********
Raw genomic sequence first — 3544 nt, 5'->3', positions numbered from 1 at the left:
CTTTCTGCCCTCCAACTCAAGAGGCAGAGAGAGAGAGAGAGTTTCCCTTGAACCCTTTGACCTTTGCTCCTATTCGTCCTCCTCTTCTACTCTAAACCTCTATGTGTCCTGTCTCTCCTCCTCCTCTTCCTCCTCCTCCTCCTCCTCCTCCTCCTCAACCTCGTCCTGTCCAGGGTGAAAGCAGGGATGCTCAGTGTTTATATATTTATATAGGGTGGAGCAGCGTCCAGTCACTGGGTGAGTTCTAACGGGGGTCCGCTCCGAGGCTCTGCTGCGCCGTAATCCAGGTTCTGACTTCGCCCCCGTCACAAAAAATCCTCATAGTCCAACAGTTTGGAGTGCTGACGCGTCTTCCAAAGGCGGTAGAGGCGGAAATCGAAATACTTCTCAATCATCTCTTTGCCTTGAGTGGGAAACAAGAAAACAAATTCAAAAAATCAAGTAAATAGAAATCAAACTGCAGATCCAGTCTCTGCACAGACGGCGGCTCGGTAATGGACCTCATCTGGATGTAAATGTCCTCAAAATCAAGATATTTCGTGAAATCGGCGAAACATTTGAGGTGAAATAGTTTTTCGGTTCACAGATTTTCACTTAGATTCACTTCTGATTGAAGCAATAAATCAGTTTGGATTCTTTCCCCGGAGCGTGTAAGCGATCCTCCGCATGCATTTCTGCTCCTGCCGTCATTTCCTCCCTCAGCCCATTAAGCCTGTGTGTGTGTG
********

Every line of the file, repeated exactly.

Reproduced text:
Raw genomic sequence first — 3544 nt, 5'->3', positions numbered from 1 at the left:
CTTTCTGCCCTCCAACTCAAGAGGCAGAGAGAGAGAGAGAGTTTCCCTTGAACCCTTTGACCTTTGCTCCTATTCGTCCTCCTCTTCTACTCTAAACCTCTATGTGTCCTGTCTCTCCTCCTCCTCTTCCTCCTCCTCCTCCTCCTCCTCCTCCTCAACCTCGTCCTGTCCAGGGTGAAAGCAGGGATGCTCAGTGTTTATATATTTATATAGGGTGGAGCAGCGTCCAGTCACTGGGTGAGTTCTAACGGGGGTCCGCTCCGAGGCTCTGCTGCGCCGTAATCCAGGTTCTGACTTCGCCCCCGTCACAAAAAATCCTCATAGTCCAACAGTTTGGAGTGCTGACGCGTCTTCCAAAGGCGGTAGAGGCGGAAATCGAAATACTTCTCAATCATCTCTTTGCCTTGAGTGGGAAACAAGAAAACAAATTCAAAAAATCAAGTAAATAGAAATCAAACTGCAGATCCAGTCTCTGCACAGACGGCGGCTCGGTAATGGACCTCATCTGGATGTAAATGTCCTCAAAATCAAGATATTTCGTGAAATCGGCGAAACATTTGAGGTGAAATAGTTTTTCGGTTCACAGATTTTCACTTAGATTCACTTCTGATTGAAGCAATAAATCAGTTTGGATTCTTTCCCCGGAGCGTGTAAGCGATCCTCCGCATGCATTTCTGCTCCTGCCGTCATTTCCTCCCTCAGCCCATTAAGCCTGTGTGTGTGTG